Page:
Since its approval, the RTA has been established, with Hillegonds chairman of the board and Michael Ford its CEO. County executives appointed two representatives to the board for three-year terms, and meetings were held to develop a master plan, which was unveiled at the end of May. After what appeared to be last minute maneuverings by Oakland County Executive L. Brooks Patterson and Macomb County Executive Mark Hackel (but which were actually issues each had been addressing since last November), a regional transit authority ballot proposal for southeastern Michigan was approved to go before voters on November 8.

"We still have a ways to go, but we're hopeful that people will see the value in good regional transportation," Ford said. Previously head of Ann Arbor's transit system, the Ann Arbor Area Transit Authority, Ford noted that a regional transit system is "good for quality of life, to get them to jobs, to educational institutions, to fresh food, doctors appointments, it creates more mobility for seniors and people with disabilities. It's not just about moving people back and forth; it's about amenities, and making the whole experience for transit riders. It builds on the foundation of the providers – of DDOT, SMART, the People Mover, and Ann Arbor Area Transit Authority."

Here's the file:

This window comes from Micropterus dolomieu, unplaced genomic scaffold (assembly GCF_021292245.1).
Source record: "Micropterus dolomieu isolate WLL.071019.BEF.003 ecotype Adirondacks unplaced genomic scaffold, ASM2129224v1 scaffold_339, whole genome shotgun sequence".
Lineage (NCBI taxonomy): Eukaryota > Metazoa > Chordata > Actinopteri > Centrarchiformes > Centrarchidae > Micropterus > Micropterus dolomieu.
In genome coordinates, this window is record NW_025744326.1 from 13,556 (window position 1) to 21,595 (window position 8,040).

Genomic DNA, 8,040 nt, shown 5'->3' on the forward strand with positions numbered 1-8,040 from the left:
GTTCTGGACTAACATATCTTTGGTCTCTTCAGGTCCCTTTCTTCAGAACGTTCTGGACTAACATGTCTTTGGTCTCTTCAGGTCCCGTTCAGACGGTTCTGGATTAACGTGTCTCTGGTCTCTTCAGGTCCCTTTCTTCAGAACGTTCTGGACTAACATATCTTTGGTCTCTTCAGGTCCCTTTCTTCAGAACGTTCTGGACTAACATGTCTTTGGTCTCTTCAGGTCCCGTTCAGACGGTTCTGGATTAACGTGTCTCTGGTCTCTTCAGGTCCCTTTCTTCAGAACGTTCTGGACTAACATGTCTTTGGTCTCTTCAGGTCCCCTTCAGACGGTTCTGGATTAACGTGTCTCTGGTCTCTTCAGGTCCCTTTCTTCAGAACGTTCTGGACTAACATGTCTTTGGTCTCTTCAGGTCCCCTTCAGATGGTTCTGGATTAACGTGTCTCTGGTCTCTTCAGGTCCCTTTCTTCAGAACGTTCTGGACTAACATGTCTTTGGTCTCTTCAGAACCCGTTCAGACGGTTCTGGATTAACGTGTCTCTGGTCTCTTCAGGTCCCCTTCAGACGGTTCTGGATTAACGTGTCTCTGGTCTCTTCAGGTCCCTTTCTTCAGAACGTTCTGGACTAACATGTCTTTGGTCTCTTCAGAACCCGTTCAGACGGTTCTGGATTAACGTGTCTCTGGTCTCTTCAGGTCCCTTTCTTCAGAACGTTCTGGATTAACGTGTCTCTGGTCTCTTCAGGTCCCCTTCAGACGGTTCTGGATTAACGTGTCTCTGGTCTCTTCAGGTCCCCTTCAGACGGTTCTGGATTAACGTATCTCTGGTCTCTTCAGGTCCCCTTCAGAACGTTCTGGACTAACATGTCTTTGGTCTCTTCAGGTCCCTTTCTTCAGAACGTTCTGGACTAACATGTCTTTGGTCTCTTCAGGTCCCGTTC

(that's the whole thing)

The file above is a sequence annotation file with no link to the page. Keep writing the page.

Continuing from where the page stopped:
If voters approve the regional transit authority proposal in November, besides adding a 1.2-mill property tax to their taxes, there are questions as to how new transit will be incorporated in the metropolitan Detroit region, and when. The millage is designed to fund a bus rapid transit system with major routes built along Woodward from Detroit to Pontiac; on Gratiot from Detroit to M-59 in Mt. Clemens; on Michigan Avenue from Detroit to Dearborn, and then on to Detroit Metropolitan Airport; and on Washtenaw Avenue between downtown Ann Arbor and downtown Ypsilanti. Work on those routes would begin in 2017 through 2020.

The first bus rapid transit route to begin construction would be Woodward, which would start immediately after the millage is approved, with the goal of getting environment clearance in 2016, having construction begin in 2020, and be operational by 2022. The other route the RTA would begin quickly would be the Gratiot line, with environmental clearance planned for 2017, construction planned for 2020; and operational in 2022, with a rail activation plan to begin development in 2021.

The Michigan and Washtenaw avenue lines would be operational in 2026. Cross-county services would begin in 2018, with lines added in staggered formation. M-59, through Oakland near Rochester into Macomb County, is scheduled to begin Commuter Express Services in 2019.